So, we’re trying to divest ourselves of stuff. Big stuff, little stuff, old stuff, new stuff, working stuff, broken stuff - just stuff. It’s actually baffling how much stuff can creep into your life while you’re not looking. Stuff jumps into your shopping cart, charges itself to your credit card and sneaks into a box destined for your home via some kindly Canada Post employee who’s entirely unimpressed with how much stuff he has to leave in your mailbox or lug into your house. Stuff is sneaky. As such, it’s high time we put stuff where it belongs.
It didn’t always used to be this way. Growing up, stuff was naturally kept at bay due to the cost of acquisition of said stuff; and in simpler times, there just wasn’t nearly as much stuff as there is now to buy. There exists such a consumer culture right now that our interest in our own stuff expires as newer versions of the same stuff gets released year after year. I was floored at how busy every mall we visited in Miami during our most recent family trip was. If there was a recession, then people bought a lot more stuff that I’d ever believed if this was an example of spending restraint. The stuff that had been accumulated between my three siblings by the time I was born fit neatly in a container the size and shape of a Donkey Kong barrel. By the time I’d left home to come to Canada following high school, the barrel was still there and the contents had not changed significantly since my elder sister last pushed herself around on a ratty old orange play horse with four wheels on a too-narrow base. Today, stuff has conquered large swaths of territory in my house and appears keen to continue its wanton destruction of clean living space.Our printer that has served us well for the last five years recently depleted its toner cartridge. After tens of minutes of hunting around at FutureShop for a replacement cartridge, we were informed that that model had been discontinued, and the toner cartridge was no longer available for purchase. What’s a couple that’s recently sworn to uphold a significant reduction in stuff to do? Well, since those SoGreenBaby packages have to go out tonight, I guess we have to buy a new printer, right?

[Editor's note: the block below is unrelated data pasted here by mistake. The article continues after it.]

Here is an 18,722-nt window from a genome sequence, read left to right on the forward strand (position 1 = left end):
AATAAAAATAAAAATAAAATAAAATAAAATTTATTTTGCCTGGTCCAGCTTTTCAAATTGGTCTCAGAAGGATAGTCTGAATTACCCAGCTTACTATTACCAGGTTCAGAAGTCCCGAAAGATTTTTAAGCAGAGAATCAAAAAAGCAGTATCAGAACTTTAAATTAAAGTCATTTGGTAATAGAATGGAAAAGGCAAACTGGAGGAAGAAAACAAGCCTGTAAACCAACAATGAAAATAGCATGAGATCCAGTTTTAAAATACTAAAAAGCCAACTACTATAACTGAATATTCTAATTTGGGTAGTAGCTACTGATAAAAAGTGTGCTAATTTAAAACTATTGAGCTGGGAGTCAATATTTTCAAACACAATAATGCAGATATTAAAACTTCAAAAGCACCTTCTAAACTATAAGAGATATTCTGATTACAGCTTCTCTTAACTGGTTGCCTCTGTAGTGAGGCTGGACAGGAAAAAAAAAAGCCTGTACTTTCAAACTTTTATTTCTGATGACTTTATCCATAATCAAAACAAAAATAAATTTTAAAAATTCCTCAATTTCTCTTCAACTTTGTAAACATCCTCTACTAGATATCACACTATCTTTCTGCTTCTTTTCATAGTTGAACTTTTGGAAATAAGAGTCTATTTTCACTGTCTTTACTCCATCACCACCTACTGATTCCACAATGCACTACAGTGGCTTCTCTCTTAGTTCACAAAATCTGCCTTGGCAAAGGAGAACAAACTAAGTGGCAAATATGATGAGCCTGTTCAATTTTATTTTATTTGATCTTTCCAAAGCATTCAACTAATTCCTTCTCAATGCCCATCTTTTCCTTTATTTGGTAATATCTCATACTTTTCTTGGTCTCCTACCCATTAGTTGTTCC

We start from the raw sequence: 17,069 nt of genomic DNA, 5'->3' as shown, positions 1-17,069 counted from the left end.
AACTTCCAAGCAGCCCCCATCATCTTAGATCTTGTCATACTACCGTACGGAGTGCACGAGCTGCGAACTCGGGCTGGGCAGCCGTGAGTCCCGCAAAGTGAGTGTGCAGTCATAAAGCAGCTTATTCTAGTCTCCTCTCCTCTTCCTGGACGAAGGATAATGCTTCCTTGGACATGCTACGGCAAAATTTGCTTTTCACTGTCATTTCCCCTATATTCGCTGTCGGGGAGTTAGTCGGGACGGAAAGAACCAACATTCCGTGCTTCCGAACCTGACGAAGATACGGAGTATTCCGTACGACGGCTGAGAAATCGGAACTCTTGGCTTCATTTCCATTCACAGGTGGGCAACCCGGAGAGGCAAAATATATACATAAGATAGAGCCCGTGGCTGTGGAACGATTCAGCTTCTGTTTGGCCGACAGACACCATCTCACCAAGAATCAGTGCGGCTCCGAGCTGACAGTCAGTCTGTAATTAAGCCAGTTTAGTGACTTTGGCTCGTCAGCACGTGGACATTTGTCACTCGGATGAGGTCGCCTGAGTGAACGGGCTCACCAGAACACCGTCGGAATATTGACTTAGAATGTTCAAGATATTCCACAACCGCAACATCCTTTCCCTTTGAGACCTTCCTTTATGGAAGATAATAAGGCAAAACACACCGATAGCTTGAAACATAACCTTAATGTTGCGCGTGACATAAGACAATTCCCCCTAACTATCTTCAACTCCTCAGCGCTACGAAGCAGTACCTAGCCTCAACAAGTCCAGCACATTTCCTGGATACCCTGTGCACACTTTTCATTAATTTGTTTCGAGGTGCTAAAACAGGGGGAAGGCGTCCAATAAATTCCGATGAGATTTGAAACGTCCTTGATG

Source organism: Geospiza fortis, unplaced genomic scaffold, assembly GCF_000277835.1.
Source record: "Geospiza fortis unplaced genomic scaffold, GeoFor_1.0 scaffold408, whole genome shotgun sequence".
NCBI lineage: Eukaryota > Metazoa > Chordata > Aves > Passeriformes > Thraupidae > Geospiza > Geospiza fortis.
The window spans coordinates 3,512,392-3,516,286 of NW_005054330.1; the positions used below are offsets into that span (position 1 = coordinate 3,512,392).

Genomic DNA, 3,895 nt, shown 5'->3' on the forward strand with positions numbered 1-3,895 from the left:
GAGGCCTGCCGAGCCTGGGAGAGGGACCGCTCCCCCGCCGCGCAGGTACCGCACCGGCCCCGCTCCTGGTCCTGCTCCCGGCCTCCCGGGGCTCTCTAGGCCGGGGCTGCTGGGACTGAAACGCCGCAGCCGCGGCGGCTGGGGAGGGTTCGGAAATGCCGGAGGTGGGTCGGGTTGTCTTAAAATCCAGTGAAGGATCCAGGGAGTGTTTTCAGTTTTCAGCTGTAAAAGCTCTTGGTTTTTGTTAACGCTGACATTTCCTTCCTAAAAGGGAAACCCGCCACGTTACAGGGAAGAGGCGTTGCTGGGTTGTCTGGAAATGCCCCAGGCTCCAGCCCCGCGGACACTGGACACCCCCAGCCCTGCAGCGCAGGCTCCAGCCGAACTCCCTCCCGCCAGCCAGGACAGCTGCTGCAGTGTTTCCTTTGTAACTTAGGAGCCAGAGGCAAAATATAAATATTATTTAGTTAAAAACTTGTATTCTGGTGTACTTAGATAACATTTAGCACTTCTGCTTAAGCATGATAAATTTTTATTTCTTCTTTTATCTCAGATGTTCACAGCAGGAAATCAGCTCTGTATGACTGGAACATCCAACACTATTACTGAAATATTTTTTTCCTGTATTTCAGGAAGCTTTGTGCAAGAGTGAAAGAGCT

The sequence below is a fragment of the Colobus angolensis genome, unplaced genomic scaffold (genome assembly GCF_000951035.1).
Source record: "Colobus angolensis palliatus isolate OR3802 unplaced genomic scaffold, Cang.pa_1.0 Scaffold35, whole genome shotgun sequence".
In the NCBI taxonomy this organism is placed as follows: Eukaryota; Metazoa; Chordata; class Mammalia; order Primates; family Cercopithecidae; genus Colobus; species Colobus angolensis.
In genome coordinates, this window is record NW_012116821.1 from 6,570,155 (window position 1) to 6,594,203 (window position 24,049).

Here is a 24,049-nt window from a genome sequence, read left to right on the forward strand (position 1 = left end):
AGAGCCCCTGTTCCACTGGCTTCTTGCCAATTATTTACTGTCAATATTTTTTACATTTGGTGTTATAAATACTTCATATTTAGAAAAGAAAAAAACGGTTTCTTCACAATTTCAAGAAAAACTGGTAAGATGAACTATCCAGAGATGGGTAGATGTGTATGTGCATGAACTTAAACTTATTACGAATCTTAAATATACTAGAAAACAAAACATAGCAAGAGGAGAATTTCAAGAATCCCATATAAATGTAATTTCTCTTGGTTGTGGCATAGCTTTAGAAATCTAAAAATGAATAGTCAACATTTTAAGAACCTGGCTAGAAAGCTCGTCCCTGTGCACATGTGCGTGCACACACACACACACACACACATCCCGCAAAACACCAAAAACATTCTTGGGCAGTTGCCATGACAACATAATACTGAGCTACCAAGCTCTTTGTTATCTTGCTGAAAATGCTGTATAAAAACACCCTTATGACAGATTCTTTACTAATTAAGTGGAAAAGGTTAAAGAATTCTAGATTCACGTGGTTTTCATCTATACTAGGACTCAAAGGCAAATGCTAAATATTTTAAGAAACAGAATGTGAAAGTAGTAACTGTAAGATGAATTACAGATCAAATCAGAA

Stuff is insidious and unnecessary. The little monster has his own fair share of stuff littered across the living room, but can reliably be counted on to play with only five, maybe six of those things. The other ninety billion items of stuff could disappear, and he wouldn’t notice - admittedly, we’ve been keeping most of this stuff around so that his little friends have stuff to play with when they come to visit. But that’s not a good enough reason, and eventually the little monster’s stuff will also be whittled away to a manageable and reasonable amount. I’ve always had a bit of a pack rat mentality. I’ve attached too much sentimentality to inanimate stuff, but another reason why I hold on to a lot of this stuff is because rummaging through it ostensibly triggers memories that I’d forgotten, that usually make for good stories and blog entries. Again, however, this is not a good enough reason to hold onto stuff. Plenty enough things happen in my life on a day to day basis that there is sufficient material to recount interesting stories and blog entries without having to rely on things that happened fifteen years ago. Besides, the best stories from your past are the ones that you can relate to your present, and that happens based on experiences when you least expect them to happen.
So, stuff begone. Garbage amnesty day is next week, but we’re being responsible about our excess stuff. Compost and recycled products still has its place. Electronics are being disposed of correctly at depots equipped to handle these things the right way. Donations are being made of stuff that’s in serviceable condition, and garbage goes where garbage goes while we make the vow to shop responsibly for stuff that’s necessary and not excessively indulgent. By doing so, hopefully the little monster will grow up learning by example that the frivolous acquisition of stuff is not the ideal to aspire to, contrary to what - well, to what every other voice in his ear will be telling him.